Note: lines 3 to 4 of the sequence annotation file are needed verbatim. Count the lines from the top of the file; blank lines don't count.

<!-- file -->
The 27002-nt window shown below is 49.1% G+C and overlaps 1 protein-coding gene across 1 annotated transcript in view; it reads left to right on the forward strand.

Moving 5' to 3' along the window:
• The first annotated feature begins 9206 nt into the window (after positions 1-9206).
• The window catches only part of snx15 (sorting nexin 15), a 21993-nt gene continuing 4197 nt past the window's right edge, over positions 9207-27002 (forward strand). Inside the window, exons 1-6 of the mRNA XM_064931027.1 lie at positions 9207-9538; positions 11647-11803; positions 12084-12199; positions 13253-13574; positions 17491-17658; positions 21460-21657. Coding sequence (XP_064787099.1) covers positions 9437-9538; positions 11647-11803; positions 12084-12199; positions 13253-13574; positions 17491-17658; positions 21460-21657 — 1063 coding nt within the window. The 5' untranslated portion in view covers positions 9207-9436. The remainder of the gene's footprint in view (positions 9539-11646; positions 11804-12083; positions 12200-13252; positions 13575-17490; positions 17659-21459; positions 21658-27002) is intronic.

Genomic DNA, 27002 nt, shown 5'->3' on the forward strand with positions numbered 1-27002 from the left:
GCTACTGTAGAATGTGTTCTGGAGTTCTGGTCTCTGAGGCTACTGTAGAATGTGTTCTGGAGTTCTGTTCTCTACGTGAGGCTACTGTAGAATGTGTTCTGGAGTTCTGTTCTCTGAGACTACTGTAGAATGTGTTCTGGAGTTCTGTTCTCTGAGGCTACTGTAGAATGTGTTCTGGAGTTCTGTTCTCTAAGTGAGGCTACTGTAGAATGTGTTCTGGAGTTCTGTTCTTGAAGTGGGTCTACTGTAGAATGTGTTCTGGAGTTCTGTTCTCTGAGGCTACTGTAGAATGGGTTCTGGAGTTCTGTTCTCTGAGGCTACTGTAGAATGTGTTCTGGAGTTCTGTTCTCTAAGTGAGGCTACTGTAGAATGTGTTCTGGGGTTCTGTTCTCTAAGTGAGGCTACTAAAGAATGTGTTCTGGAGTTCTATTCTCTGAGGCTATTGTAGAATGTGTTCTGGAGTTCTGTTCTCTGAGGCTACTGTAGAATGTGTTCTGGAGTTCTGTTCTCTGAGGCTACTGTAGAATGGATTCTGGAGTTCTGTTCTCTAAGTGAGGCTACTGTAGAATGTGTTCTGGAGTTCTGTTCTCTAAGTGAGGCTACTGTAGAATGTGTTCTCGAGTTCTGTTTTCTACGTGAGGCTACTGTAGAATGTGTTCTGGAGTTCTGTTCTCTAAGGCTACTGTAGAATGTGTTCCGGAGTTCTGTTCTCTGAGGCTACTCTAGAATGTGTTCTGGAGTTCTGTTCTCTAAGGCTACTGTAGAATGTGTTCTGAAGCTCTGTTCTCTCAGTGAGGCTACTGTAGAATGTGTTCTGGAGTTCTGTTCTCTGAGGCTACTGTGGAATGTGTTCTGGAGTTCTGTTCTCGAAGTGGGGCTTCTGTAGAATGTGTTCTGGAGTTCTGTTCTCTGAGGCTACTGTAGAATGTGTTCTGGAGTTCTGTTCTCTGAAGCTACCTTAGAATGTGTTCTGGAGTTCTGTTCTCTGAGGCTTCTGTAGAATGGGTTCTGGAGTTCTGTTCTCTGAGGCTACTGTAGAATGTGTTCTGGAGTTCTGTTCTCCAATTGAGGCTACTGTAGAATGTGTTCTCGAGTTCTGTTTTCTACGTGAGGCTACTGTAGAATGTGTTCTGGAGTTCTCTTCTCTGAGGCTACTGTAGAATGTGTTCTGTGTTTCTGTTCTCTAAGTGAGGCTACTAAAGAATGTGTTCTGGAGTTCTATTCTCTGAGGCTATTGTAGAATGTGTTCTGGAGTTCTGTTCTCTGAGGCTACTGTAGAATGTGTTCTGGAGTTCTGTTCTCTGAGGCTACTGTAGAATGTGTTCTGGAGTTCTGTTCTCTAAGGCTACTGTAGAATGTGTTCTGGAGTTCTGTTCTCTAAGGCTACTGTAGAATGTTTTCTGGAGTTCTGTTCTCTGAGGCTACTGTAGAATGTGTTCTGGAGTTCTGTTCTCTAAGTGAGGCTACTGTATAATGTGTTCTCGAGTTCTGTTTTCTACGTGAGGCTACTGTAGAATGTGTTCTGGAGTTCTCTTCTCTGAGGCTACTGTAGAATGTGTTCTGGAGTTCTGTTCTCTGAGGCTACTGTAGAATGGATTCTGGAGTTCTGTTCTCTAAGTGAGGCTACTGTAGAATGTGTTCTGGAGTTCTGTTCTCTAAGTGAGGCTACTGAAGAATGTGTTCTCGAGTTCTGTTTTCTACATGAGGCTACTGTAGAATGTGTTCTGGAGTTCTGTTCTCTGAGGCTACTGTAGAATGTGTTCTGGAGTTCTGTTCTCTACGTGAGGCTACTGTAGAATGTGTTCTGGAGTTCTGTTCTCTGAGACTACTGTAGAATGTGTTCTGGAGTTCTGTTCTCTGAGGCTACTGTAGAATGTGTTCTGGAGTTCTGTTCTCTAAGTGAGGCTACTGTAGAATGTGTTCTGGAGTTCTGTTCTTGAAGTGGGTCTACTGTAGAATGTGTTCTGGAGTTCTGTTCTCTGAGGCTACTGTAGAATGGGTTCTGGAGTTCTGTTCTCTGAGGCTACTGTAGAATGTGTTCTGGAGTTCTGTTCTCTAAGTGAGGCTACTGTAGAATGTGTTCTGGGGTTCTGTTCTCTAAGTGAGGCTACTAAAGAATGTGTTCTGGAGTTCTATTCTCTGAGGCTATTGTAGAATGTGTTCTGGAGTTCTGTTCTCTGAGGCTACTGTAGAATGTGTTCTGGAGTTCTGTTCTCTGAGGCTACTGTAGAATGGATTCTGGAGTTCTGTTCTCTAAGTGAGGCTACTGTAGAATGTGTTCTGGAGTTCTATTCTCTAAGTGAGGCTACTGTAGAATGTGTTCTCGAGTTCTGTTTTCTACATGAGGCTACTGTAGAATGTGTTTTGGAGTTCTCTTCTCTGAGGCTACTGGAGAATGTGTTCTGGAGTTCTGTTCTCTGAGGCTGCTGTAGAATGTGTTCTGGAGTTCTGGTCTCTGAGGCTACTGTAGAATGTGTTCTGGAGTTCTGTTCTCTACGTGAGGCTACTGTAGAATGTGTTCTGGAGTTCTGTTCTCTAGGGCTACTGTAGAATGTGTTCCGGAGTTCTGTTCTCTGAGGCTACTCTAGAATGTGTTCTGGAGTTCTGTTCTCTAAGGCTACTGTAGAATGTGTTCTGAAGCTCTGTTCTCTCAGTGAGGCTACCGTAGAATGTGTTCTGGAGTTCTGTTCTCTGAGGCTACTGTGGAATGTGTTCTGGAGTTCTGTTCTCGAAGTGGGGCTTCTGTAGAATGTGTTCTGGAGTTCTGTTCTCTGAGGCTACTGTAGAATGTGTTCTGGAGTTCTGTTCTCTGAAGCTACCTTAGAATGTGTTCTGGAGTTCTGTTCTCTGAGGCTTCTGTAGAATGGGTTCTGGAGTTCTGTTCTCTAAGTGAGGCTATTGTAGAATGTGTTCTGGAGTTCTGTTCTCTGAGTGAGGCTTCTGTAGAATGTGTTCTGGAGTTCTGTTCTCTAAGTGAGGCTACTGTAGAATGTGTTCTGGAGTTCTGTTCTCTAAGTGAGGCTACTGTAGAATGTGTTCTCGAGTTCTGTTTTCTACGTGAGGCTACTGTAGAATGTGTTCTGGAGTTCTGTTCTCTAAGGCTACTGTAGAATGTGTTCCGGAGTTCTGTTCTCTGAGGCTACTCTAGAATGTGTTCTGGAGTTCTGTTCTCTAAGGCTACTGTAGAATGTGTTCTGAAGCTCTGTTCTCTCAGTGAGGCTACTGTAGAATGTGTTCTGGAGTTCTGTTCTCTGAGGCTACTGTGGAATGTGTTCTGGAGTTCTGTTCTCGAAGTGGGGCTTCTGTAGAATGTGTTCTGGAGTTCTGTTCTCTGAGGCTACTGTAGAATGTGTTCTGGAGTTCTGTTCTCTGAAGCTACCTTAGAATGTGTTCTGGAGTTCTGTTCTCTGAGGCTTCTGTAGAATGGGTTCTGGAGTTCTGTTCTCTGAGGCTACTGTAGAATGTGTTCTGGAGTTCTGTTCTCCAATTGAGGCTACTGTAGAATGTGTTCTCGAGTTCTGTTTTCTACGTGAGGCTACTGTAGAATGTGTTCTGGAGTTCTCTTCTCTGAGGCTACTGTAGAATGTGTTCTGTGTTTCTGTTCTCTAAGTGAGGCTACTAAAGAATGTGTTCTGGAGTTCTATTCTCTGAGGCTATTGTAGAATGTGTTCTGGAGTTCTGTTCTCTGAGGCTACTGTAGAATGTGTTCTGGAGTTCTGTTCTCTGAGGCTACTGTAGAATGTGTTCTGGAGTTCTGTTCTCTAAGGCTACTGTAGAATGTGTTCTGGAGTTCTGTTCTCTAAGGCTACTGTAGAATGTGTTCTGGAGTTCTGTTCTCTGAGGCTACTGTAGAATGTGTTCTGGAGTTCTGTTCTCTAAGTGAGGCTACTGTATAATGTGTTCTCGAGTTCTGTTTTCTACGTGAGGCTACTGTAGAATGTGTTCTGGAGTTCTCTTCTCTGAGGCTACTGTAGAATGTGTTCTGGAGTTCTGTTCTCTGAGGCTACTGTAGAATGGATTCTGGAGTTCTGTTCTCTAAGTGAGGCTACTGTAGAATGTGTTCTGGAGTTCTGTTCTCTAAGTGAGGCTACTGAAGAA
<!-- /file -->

• The first annotated feature begins 9206 nt into the window (after positions 1-9206).
• The window catches only part of snx15 (sorting nexin 15), a 21993-nt gene continuing 4197 nt past the window's right edge, over positions 9207-27002 (forward strand). Inside the window, exons 1-6 of the mRNA XM_064931027.1 lie at positions 9207-9538; positions 11647-11803; positions 12084-12199; positions 13253-13574; positions 17491-17658; positions 21460-21657. Coding sequence (XP_064787099.1) covers positions 9437-9538; positions 11647-11803; positions 12084-12199; positions 13253-13574; positions 17491-17658; positions 21460-21657 — 1063 coding nt within the window. The 5' untranslated portion in view covers positions 9207-9436. The remainder of the gene's footprint in view (positions 9539-11646; positions 11804-12083; positions 12200-13252; positions 13575-17490; positions 17659-21459; positions 21658-27002) is intronic.